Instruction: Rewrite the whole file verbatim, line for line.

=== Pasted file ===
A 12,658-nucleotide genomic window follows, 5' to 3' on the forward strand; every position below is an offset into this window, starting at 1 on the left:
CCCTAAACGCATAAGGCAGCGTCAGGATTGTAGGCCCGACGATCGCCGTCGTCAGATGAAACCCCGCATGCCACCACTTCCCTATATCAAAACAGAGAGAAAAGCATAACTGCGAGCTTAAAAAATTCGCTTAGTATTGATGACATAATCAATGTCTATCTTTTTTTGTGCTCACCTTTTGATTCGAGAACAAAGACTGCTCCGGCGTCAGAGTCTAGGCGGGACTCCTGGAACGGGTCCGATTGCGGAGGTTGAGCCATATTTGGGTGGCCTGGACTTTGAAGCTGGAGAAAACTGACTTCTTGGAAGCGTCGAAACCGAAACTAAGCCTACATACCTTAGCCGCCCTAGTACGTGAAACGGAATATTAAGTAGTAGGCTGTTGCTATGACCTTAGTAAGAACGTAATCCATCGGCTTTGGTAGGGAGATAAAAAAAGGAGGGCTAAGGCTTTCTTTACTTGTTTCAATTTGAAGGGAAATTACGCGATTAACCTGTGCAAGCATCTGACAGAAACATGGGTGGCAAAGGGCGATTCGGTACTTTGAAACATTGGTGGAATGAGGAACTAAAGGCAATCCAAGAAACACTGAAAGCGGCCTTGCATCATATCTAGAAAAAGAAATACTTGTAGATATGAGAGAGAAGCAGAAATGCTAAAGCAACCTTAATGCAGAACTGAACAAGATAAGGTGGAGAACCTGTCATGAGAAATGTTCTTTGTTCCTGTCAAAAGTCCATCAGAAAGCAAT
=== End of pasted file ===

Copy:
A 12,658-nucleotide genomic window follows, 5' to 3' on the forward strand; every position below is an offset into this window, starting at 1 on the left:
CCCTAAACGCATAAGGCAGCGTCAGGATTGTAGGCCCGACGATCGCCGTCGTCAGATGAAACCCCGCATGCCACCACTTCCCTATATCAAAACAGAGAGAAAAGCATAACTGCGAGCTTAAAAAATTCGCTTAGTATTGATGACATAATCAATGTCTATCTTTTTTTGTGCTCACCTTTTGATTCGAGAACAAAGACTGCTCCGGCGTCAGAGTCTAGGCGGGACTCCTGGAACGGGTCCGATTGCGGAGGTTGAGCCATATTTGGGTGGCCTGGACTTTGAAGCTGGAGAAAACTGACTTCTTGGAAGCGTCGAAACCGAAACTAAGCCTACATACCTTAGCCGCCCTAGTACGTGAAACGGAATATTAAGTAGTAGGCTGTTGCTATGACCTTAGTAAGAACGTAATCCATCGGCTTTGGTAGGGAGATAAAAAAAGGAGGGCTAAGGCTTTCTTTACTTGTTTCAATTTGAAGGGAAATTACGCGATTAACCTGTGCAAGCATCTGACAGAAACATGGGTGGCAAAGGGCGATTCGGTACTTTGAAACATTGGTGGAATGAGGAACTAAAGGCAATCCAAGAAACACTGAAAGCGGCCTTGCATCATATCTAGAAAAAGAAATACTTGTAGATATGAGAGAGAAGCAGAAATGCTAAAGCAACCTTAATGCAGAACTGAACAAGATAAGGTGGAGAACCTGTCATGAGAAATGTTCTTTGTTCCTGTCAAAAGTCCATCAGAAAGCAAT